I was looking for an answer to your question, but ironically found a question I have an answer to (how to run docker tests quickly). If you really want fast tests, you should ideally avoid rebuilding the container at all when you run them. But wait, how to get the new source code onto the container? Volumes my friend, volumes. Here's how I've set this up:
Where /path/to/myapp is the path in the image, of course. You'll have to explicitly pass in this image for dev:
docker-compose up -f docker-compose.dev.yml
But now, when you run your tests, you're not going to use docker-compose anymore, you're going to use docker exec:
docker exec -it backend-test go test
If you do this right, your src dir in the backend-test container will always be up to date because it's in fact a mounted volume. Attaching to a running container and running tests should prove far faster than spinning up a new one each time.
EDIT: Commenter correctly pointed out that this only avoids rebuilding the image when you're dependencies haven't changed (no need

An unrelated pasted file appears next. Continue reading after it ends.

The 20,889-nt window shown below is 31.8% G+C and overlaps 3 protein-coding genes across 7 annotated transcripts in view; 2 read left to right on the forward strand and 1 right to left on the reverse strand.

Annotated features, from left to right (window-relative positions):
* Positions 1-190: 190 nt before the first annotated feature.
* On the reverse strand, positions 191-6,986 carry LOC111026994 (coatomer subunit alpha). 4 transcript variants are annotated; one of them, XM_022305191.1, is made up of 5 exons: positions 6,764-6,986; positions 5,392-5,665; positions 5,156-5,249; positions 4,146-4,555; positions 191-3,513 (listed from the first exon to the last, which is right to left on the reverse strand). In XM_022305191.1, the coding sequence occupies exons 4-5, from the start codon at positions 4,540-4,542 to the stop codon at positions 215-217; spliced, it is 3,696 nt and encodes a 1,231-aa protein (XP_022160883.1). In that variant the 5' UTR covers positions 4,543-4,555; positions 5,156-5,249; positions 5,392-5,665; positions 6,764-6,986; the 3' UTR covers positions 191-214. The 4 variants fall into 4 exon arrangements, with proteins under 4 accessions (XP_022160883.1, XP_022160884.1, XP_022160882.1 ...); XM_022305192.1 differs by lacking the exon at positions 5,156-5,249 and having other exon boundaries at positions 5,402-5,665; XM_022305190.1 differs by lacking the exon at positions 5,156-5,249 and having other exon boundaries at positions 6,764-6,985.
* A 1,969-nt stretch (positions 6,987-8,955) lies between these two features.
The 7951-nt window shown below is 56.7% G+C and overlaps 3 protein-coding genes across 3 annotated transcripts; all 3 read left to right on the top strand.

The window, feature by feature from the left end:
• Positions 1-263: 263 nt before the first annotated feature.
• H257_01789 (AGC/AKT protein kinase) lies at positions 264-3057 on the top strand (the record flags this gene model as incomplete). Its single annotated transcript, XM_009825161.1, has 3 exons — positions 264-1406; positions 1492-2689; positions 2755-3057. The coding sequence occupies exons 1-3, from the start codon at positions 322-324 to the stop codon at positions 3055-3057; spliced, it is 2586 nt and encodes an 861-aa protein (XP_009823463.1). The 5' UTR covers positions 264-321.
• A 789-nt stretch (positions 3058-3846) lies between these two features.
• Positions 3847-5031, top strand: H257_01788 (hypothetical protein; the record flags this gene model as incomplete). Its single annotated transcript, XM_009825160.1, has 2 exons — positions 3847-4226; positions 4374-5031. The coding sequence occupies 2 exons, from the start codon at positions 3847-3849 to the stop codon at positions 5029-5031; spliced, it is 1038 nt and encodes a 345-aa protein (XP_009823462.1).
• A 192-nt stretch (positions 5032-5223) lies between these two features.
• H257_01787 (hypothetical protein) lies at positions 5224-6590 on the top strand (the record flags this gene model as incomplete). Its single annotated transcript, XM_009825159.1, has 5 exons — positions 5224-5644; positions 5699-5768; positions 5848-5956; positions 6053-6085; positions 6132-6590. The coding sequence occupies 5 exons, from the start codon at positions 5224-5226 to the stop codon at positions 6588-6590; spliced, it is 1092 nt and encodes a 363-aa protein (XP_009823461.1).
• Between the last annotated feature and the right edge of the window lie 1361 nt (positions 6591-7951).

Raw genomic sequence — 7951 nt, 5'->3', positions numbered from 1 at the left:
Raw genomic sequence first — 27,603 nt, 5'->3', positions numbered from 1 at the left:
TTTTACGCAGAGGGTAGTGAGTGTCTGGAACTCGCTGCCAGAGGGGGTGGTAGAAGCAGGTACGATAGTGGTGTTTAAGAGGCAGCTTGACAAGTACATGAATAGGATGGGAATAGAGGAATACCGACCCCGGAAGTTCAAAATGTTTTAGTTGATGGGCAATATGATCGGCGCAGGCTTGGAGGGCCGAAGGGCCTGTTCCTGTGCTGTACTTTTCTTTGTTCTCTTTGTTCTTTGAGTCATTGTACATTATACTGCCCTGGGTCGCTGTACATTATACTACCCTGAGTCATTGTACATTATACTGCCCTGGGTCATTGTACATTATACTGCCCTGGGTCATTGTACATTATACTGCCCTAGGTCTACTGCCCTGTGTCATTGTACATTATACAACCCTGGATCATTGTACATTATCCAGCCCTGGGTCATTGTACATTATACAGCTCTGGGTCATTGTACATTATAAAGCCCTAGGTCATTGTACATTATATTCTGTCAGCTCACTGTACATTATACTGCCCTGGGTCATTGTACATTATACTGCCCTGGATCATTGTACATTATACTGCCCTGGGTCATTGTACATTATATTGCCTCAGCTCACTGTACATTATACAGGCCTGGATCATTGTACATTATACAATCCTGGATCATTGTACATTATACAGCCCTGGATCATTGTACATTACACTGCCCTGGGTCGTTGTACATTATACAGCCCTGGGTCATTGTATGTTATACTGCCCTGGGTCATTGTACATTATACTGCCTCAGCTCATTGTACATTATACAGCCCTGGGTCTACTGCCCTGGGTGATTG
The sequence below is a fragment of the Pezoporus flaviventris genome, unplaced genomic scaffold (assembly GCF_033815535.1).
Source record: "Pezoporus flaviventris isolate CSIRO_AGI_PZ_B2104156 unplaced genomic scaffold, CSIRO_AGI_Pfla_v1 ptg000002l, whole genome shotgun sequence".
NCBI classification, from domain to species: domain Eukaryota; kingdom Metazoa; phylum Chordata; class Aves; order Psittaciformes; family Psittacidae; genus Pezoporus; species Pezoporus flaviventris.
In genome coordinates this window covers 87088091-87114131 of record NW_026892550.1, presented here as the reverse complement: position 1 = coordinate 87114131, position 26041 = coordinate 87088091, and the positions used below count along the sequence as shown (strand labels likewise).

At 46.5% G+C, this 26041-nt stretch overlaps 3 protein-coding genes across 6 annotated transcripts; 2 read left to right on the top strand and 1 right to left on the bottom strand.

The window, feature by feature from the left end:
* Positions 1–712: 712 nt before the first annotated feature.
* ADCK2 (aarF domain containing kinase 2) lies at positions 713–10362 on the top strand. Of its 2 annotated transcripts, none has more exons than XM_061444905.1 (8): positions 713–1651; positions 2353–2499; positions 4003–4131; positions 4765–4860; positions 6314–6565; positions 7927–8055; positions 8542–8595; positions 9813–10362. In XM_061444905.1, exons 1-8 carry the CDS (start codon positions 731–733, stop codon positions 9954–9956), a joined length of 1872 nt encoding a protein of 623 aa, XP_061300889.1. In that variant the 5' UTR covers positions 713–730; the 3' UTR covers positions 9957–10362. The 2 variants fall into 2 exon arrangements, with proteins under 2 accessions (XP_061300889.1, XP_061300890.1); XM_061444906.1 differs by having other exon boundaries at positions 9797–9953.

go get). The nice thing is that it not only avoids rebuilding, but it also avoids restarting. When I'm testing like this, and I add a dependency, I typically just
go get directly from my test console. It can be a bit tricky to get
go get to work within your container, but one way is to forward your ssh agent through to your container by mounting SSH_AUTH_SOCK. Sadly, you can't mount volumes during build, so you may need to include some kind of deploy key in your image if you want your build target to be able to pull fresh dependencies before running tests. However, The main point of my answer was to separate out the build and test, to avoid the full build until you're ready to generate the final artifact.
That said, I think I might understand that I'm not answering the question in the way that you asked it. In ruby, the answer would be as simple as copying the Gemfile and Gemfile.lock, and running
bundle install --deploy, before copying over the code you've changed. Personally I don't mind the cost of rebuilding when I add dependencies, since 99% of my changes still won't involve a rebuild. That said, you might look into using golang's new Bundler inspired dependency manager: dep. With dep installed, I'm pretty sure you can just copy your
Gopkg.lock into your workdir, run
dep ensure, and then copy your code. This will only pull dependencies when the Gopkg has been updated - otherwise docker will be able to reuse the cached layer with your previous dependencies installed. Sorry for the long edit!